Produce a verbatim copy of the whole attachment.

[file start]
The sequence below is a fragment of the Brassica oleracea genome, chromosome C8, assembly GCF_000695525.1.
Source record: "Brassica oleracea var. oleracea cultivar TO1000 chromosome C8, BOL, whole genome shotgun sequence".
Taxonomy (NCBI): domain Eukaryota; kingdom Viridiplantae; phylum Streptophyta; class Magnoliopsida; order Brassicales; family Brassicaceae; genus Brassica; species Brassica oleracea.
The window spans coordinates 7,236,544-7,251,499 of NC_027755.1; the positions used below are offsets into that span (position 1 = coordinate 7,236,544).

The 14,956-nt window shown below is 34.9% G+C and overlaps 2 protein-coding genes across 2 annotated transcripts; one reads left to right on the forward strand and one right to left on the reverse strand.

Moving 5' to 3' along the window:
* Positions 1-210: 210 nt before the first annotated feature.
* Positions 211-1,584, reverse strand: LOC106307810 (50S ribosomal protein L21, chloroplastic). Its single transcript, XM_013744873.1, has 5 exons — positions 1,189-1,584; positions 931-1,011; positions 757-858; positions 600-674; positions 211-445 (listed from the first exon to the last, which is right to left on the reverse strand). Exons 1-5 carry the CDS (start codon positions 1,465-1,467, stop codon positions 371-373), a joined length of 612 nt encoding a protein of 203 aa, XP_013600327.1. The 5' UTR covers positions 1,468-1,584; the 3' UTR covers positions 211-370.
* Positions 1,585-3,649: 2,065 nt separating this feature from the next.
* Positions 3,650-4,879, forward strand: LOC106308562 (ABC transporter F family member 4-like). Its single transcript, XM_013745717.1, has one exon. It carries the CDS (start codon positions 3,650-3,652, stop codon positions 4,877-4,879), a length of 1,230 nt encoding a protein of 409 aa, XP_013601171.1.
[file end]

The sequence below is a fragment of the Brassica oleracea genome, chromosome C8, assembly GCF_000695525.1.
Source record: "Brassica oleracea var. oleracea cultivar TO1000 chromosome C8, BOL, whole genome shotgun sequence".
Taxonomy (NCBI): domain Eukaryota; kingdom Viridiplantae; phylum Streptophyta; class Magnoliopsida; order Brassicales; family Brassicaceae; genus Brassica; species Brassica oleracea.
The window spans coordinates 7,236,544-7,251,499 of NC_027755.1; the positions used below are offsets into that span (position 1 = coordinate 7,236,544).

The 14,956-nt window shown below is 34.9% G+C and overlaps 2 protein-coding genes across 2 annotated transcripts; one reads left to right on the forward strand and one right to left on the reverse strand.

Moving 5' to 3' along the window:
* Positions 1-210: 210 nt before the first annotated feature.
* Positions 211-1,584, reverse strand: LOC106307810 (50S ribosomal protein L21, chloroplastic). Its single transcript, XM_013744873.1, has 5 exons — positions 1,189-1,584; positions 931-1,011; positions 757-858; positions 600-674; positions 211-445 (listed from the first exon to the last, which is right to left on the reverse strand). Exons 1-5 carry the CDS (start codon positions 1,465-1,467, stop codon positions 371-373), a joined length of 612 nt encoding a protein of 203 aa, XP_013600327.1. The 5' UTR covers positions 1,468-1,584; the 3' UTR covers positions 211-370.
* Positions 1,585-3,649: 2,065 nt separating this feature from the next.
* Positions 3,650-4,879, forward strand: LOC106308562 (ABC transporter F family member 4-like). Its single transcript, XM_013745717.1, has one exon. It carries the CDS (start codon positions 3,650-3,652, stop codon positions 4,877-4,879), a length of 1,230 nt encoding a protein of 409 aa, XP_013601171.1.